multiphase porous media model is built based on the simultaneous heat, mass and momentum transfers. Multiphase transport in a porous media can be due to three underlying mechanisms including the molecular diffusion for gases, capillary diffusion for liquids and convection (pressure driven or Darcy flow for liquids or gases) [

32]. The multiphase porous media model is considered more realistic, comprehensive and can provide better insight into frying process because it includes the temporal and spatial profiles of temperature and the transport mechanisms of water (liquid and vapour) and air inside the fried materials [

82,

83]. Researchers have applied the multiphase porous media model for different frying conditions, and hence, are able to explain the frying process from multiple perspectives. For example, Ni and Datta [

84] developed a multiphase porous media model to predict the temperature, moisture, oil uptake and crust thickness of potato slices that took into consideration the pressure driven flow for the oil, vapour and air phase in the porous medium. This model shows that there is a pseudo-steady state region in the dry crust and a transient diffusion-like profile in the wet core but it becomes spatially uniform with frying time. Similarly, Halder et al. [

77] have also developed a multiphase porous media model for potato frying and postfrying cooling process based on the nonequilibrium equation for evaporation. The estimated heat and mass transfer coefficients accurately reflect the process of different phases including the nonboiling phase and surface boiling and falling rate stages in the boiling phase. As a result, there is a reasonably good agreement between the experimental data and predicted values of quality parameters, such as the oil content, crust thickness and acrylamide content and this model can be applied to describe baking, meat cooking and drying processes with minor modifications. Multiphase porous media model can be applied to vacuum frying, where Warning et al. [

85] have developed a model of potato chips by modifying the Darcy’s law to account for the Klinkenberg effect. It works well to predict the moisture, temperature, pressure, oil content and acrylamide content during vacuum frying and it implies that the core pressure is approximately 40 kPa higher than the surface pressure of the potato chips. While it is clear that multiphase porous media models are capable of describing the multifaceted physics behind frying process, some of them are difficult to implement in real-life scenario due to the complexity of calculating the evaporation rate. Application of PEF to plant materials is expected to influence the porosity of raw materials. Therefore, multiphase porous media model could be suitable to describe the frying process of PEF-treated plant materials since the model can describe the heat and mass transfers inside a porous material in conjunction with the air flow outside the porous material, and phase changes such as evaporation and condensation [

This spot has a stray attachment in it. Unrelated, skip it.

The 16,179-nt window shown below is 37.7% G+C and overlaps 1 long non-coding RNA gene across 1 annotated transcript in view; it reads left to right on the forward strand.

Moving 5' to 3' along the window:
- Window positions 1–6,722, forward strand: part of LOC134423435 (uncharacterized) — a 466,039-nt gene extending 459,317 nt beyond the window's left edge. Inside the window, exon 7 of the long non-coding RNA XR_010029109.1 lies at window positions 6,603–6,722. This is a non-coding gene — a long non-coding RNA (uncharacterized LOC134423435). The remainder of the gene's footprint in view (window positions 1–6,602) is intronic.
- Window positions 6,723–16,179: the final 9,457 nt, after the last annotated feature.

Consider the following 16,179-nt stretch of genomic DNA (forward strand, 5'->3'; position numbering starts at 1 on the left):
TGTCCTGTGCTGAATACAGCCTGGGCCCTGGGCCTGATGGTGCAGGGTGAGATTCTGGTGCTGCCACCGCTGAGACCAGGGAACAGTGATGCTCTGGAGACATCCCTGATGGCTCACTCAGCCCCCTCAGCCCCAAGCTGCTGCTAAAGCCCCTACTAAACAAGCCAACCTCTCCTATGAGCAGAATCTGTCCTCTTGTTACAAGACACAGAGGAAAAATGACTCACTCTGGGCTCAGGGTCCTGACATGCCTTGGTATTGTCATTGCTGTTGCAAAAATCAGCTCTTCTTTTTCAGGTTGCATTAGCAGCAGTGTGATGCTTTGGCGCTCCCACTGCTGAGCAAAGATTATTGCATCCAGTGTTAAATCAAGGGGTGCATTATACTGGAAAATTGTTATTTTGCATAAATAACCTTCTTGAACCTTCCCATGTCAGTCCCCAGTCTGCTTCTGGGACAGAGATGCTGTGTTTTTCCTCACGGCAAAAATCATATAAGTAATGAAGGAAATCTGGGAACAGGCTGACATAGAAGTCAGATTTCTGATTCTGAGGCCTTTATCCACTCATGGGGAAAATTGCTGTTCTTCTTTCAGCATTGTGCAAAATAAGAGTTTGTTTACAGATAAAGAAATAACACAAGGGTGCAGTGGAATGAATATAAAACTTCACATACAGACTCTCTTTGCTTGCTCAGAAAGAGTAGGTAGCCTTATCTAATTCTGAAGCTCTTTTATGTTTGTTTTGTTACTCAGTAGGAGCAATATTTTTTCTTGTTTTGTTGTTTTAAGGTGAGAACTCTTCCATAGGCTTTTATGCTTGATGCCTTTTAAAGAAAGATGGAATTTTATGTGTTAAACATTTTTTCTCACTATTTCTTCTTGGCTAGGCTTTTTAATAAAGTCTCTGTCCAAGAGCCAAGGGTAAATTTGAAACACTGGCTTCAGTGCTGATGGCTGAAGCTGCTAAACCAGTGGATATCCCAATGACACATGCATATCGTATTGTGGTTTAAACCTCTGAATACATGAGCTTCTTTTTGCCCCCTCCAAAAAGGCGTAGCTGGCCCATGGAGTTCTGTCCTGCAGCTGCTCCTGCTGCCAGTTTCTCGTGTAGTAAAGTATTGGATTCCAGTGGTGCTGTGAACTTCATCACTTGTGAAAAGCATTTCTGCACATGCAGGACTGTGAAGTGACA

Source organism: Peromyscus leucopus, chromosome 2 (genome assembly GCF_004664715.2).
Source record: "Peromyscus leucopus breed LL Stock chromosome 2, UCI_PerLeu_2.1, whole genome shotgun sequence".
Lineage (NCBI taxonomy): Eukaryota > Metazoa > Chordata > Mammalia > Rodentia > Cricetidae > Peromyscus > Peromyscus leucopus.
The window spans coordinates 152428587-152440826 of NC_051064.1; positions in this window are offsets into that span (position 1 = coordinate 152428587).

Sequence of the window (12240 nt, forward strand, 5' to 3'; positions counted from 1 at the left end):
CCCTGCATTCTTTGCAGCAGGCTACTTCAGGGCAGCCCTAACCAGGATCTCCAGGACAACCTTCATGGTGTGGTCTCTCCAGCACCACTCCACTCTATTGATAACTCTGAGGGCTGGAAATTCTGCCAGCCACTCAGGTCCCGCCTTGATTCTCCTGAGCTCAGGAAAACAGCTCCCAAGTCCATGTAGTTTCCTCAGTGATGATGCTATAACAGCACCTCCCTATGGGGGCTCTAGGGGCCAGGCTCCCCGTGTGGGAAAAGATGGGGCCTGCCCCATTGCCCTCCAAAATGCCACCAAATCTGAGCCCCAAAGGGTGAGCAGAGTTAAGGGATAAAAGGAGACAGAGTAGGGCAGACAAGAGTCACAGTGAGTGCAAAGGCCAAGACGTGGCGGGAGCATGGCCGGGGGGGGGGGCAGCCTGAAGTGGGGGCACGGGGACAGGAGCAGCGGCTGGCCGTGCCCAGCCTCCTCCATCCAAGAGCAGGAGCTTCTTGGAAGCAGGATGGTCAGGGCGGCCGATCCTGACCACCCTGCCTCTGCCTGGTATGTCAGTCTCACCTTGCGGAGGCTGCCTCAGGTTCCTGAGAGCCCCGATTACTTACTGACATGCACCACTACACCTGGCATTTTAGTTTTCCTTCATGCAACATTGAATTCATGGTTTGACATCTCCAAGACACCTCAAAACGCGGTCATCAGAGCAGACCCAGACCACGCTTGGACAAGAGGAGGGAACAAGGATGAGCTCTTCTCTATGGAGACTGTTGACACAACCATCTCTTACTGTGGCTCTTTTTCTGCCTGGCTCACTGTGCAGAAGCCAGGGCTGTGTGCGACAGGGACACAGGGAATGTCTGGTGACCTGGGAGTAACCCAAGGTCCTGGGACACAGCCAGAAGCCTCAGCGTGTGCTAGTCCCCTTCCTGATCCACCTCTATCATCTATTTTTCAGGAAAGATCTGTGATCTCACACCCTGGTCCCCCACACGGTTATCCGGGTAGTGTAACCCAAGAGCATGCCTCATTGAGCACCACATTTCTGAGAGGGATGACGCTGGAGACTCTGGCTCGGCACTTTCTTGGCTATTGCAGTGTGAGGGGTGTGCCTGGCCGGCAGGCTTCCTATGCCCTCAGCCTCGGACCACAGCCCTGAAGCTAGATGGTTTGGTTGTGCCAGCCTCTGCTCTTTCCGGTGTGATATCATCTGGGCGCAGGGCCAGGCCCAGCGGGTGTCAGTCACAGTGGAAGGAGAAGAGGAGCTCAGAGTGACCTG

86].

#### 5.2. Observational Models for Quality Prediction of PEF-Treated Fried Foods

Observational models are useful in building a relationship between the input and output parameters, especially when the practical situations are too complex to understand and building a physical model becomes unrealistic. When building observational models, assumptions and physical interpretations are not necessary since only experimental data are needed to fit a mathematical equation. Commonly used observational models includes

classical statistical,

artificial neural network,

genetic algorithm,

fuzzy and

fractal analysis models [

73]. Observational models are particularly useful to help optimise the frying process in order to obtain high-quality fried products. For example, statistical and two-stage fuzzy models have been built to optimize the blanching and frying parameters (e.g., oil temperature, thermal power) resulting in quality improvements of fried foods and efficiency of frying process [